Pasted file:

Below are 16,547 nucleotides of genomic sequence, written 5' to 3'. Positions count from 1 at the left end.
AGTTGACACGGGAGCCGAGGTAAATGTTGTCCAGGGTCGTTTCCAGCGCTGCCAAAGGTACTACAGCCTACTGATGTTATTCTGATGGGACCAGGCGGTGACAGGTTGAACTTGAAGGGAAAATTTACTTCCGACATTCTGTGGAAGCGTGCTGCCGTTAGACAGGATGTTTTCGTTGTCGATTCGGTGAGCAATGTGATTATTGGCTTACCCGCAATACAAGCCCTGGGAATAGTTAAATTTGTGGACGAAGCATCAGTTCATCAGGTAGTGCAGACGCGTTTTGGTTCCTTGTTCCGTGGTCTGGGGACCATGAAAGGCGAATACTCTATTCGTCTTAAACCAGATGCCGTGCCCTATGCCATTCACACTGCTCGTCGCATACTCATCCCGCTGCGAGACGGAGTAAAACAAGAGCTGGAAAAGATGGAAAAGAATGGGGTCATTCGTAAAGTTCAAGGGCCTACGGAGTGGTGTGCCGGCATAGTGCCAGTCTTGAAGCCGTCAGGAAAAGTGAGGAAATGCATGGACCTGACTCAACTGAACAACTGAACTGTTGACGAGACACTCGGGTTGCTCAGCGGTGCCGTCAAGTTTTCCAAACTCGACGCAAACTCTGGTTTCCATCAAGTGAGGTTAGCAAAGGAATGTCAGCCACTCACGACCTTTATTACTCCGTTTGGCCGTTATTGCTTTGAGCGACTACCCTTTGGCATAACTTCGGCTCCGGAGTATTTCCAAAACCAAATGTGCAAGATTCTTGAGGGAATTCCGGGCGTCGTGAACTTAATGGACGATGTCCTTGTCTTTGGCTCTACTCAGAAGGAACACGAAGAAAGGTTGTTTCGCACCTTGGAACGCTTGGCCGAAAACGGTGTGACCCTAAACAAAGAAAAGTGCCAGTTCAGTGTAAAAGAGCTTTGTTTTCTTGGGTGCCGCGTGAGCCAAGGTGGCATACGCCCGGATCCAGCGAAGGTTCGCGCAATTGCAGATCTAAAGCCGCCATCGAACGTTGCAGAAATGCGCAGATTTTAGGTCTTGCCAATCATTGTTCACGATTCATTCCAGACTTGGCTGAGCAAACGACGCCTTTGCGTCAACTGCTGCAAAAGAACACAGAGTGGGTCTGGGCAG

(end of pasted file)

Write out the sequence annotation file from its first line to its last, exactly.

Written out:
Below are 16,547 nucleotides of genomic sequence, written 5' to 3'. Positions count from 1 at the left end.
AGTTGACACGGGAGCCGAGGTAAATGTTGTCCAGGGTCGTTTCCAGCGCTGCCAAAGGTACTACAGCCTACTGATGTTATTCTGATGGGACCAGGCGGTGACAGGTTGAACTTGAAGGGAAAATTTACTTCCGACATTCTGTGGAAGCGTGCTGCCGTTAGACAGGATGTTTTCGTTGTCGATTCGGTGAGCAATGTGATTATTGGCTTACCCGCAATACAAGCCCTGGGAATAGTTAAATTTGTGGACGAAGCATCAGTTCATCAGGTAGTGCAGACGCGTTTTGGTTCCTTGTTCCGTGGTCTGGGGACCATGAAAGGCGAATACTCTATTCGTCTTAAACCAGATGCCGTGCCCTATGCCATTCACACTGCTCGTCGCATACTCATCCCGCTGCGAGACGGAGTAAAACAAGAGCTGGAAAAGATGGAAAAGAATGGGGTCATTCGTAAAGTTCAAGGGCCTACGGAGTGGTGTGCCGGCATAGTGCCAGTCTTGAAGCCGTCAGGAAAAGTGAGGAAATGCATGGACCTGACTCAACTGAACAACTGAACTGTTGACGAGACACTCGGGTTGCTCAGCGGTGCCGTCAAGTTTTCCAAACTCGACGCAAACTCTGGTTTCCATCAAGTGAGGTTAGCAAAGGAATGTCAGCCACTCACGACCTTTATTACTCCGTTTGGCCGTTATTGCTTTGAGCGACTACCCTTTGGCATAACTTCGGCTCCGGAGTATTTCCAAAACCAAATGTGCAAGATTCTTGAGGGAATTCCGGGCGTCGTGAACTTAATGGACGATGTCCTTGTCTTTGGCTCTACTCAGAAGGAACACGAAGAAAGGTTGTTTCGCACCTTGGAACGCTTGGCCGAAAACGGTGTGACCCTAAACAAAGAAAAGTGCCAGTTCAGTGTAAAAGAGCTTTGTTTTCTTGGGTGCCGCGTGAGCCAAGGTGGCATACGCCCGGATCCAGCGAAGGTTCGCGCAATTGCAGATCTAAAGCCGCCATCGAACGTTGCAGAAATGCGCAGATTTTAGGTCTTGCCAATCATTGTTCACGATTCATTCCAGACTTGGCTGAGCAAACGACGCCTTTGCGTCAACTGCTGCAAAAGAACACAGAGTGGGTCTGGGCAG